Most of us have been taught about the evils of cholesterol. Even though too much of a good thing is bad, the fact is the body uses cholesterol to perform many vital functions.
There’s good cholesterol and bad cholesterol. At the doctor, you may see the letters LDL, or low-density lipoprotein (bad cholesterol), and HDL, high density lipoprotein (good cholesterol). Dr. Oz considers your cholesterol levels to be one of the 5 lifesaving numbers you need to know. However, doctors have different opinions on how “good” and “bad” cholesterol affect the heart and whether taking a cholesterol-lowering drug, like a statin, can help lower your risk of heart disease and stroke.
In order to figure out what’s right for you, read some facts about cholesterol and get the full picture of this commonly misunderstood molecule.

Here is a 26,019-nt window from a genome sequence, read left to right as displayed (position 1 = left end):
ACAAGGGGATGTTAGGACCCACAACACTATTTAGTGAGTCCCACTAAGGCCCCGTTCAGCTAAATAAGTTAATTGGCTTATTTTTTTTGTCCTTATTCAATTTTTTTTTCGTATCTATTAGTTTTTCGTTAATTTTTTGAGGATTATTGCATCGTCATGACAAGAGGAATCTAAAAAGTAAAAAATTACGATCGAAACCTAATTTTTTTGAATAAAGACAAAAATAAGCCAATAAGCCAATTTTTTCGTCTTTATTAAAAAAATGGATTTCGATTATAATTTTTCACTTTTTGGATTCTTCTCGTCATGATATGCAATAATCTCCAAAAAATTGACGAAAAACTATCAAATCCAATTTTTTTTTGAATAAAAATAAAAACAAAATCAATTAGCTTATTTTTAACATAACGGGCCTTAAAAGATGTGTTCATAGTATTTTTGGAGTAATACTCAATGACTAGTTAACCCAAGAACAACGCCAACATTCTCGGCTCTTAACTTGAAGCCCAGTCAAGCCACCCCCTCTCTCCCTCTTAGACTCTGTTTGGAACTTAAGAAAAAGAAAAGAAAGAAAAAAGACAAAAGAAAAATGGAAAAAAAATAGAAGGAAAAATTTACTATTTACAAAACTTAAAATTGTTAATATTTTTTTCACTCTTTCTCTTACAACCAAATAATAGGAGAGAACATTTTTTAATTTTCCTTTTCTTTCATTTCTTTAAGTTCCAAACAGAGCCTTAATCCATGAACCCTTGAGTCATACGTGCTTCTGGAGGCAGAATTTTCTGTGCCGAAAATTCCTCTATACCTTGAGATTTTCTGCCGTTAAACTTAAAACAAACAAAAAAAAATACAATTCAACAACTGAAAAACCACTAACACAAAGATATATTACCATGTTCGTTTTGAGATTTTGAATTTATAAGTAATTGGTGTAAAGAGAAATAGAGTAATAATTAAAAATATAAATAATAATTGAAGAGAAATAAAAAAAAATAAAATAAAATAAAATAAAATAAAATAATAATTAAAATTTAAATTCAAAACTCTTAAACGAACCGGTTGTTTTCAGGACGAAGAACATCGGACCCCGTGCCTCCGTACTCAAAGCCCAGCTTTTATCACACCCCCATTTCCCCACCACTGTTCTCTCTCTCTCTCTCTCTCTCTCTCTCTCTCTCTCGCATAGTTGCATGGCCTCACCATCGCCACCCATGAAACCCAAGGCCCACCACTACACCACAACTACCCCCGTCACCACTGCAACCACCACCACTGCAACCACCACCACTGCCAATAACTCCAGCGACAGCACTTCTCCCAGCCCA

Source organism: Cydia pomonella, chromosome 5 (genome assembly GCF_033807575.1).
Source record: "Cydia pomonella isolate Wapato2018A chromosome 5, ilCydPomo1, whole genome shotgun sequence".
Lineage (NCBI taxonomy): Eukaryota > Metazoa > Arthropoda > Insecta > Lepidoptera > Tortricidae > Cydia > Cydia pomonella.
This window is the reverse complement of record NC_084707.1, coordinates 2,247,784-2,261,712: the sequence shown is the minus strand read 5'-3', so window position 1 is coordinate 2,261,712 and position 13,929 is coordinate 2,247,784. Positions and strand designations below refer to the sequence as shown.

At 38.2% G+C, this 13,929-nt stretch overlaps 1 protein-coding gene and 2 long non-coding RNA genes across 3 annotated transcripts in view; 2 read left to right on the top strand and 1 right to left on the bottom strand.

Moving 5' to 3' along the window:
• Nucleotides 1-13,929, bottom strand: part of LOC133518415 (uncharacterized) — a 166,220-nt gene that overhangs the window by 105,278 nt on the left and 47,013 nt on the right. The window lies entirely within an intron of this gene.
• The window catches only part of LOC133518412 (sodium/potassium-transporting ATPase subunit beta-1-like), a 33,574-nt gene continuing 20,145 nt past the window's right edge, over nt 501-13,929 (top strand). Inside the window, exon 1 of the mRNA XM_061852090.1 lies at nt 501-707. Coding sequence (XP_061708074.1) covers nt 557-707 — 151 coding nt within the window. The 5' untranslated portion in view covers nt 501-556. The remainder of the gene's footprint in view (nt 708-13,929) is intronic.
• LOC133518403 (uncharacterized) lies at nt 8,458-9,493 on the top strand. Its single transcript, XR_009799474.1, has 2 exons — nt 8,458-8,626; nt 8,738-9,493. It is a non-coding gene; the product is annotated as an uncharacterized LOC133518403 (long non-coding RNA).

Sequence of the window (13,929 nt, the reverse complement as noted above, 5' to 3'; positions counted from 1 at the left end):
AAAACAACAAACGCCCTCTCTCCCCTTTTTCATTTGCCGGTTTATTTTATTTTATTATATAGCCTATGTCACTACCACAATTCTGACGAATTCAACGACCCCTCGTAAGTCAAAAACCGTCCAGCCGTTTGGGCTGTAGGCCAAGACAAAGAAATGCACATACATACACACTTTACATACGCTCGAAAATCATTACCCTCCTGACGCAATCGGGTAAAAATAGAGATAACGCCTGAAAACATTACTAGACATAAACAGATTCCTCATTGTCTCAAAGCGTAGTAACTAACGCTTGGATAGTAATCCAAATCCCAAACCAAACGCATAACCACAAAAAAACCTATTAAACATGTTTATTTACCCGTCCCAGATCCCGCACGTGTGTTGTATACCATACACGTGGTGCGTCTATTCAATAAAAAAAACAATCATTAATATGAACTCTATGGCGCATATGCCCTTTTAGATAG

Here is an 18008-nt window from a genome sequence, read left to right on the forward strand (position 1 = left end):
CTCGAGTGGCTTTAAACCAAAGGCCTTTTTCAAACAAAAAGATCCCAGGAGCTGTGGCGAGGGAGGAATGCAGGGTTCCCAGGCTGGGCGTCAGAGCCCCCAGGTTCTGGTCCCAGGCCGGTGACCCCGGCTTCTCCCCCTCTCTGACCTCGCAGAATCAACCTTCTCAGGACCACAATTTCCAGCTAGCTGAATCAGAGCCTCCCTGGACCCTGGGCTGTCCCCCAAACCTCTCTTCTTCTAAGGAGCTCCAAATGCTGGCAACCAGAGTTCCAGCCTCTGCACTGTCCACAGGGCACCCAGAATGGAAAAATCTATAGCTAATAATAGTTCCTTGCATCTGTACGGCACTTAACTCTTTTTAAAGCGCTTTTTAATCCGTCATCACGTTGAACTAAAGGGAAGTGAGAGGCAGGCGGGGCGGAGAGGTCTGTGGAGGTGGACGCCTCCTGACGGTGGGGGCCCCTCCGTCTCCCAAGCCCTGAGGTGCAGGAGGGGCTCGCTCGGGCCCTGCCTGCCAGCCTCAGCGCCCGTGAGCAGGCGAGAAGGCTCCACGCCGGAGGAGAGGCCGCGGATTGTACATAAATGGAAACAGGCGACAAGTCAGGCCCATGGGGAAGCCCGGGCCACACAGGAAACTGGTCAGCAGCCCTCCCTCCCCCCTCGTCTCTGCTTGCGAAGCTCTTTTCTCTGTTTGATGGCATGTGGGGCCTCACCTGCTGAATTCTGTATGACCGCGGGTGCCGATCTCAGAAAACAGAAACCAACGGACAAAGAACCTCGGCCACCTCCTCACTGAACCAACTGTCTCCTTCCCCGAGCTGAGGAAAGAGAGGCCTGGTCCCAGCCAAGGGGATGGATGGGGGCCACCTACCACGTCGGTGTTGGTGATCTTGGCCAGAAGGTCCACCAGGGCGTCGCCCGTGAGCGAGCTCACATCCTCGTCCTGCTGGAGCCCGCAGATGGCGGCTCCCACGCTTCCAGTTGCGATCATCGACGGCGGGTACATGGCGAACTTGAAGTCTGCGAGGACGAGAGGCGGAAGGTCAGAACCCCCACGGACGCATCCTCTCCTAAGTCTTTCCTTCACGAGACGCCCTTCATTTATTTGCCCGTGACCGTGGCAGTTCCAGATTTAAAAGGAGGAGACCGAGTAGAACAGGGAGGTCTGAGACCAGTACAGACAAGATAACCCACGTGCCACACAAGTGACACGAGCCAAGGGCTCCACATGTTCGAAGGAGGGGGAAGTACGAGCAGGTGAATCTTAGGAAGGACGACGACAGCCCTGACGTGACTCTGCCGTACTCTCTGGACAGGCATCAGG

Where Does Cholesterol Come From?
We get cholesterol primarily from two sources: our food and our body. We manufacture cholesterol naturally all over our body, but mostly in the liver.
Another major source of cholesterol is our diet. You can find high levels of cholesterol in foods like egg yolks, whole milk, peanut butter, liver and foods high in saturated fat.
Why Is Cholesterol Sometimes Good for You?
Cholesterol serves as a backbone for your cellular membrane. It sticks inside the cell wall, functioning as a support structure.
Your body also uses the cholesterol molecule to make important hormones, like testosterone, estrogen, cortisol and progesterone. Your digestive system also uses cholesterol to build bile acids, which help the body absorb fats and other important nutrients. (Your body does need some fat in order to survive.)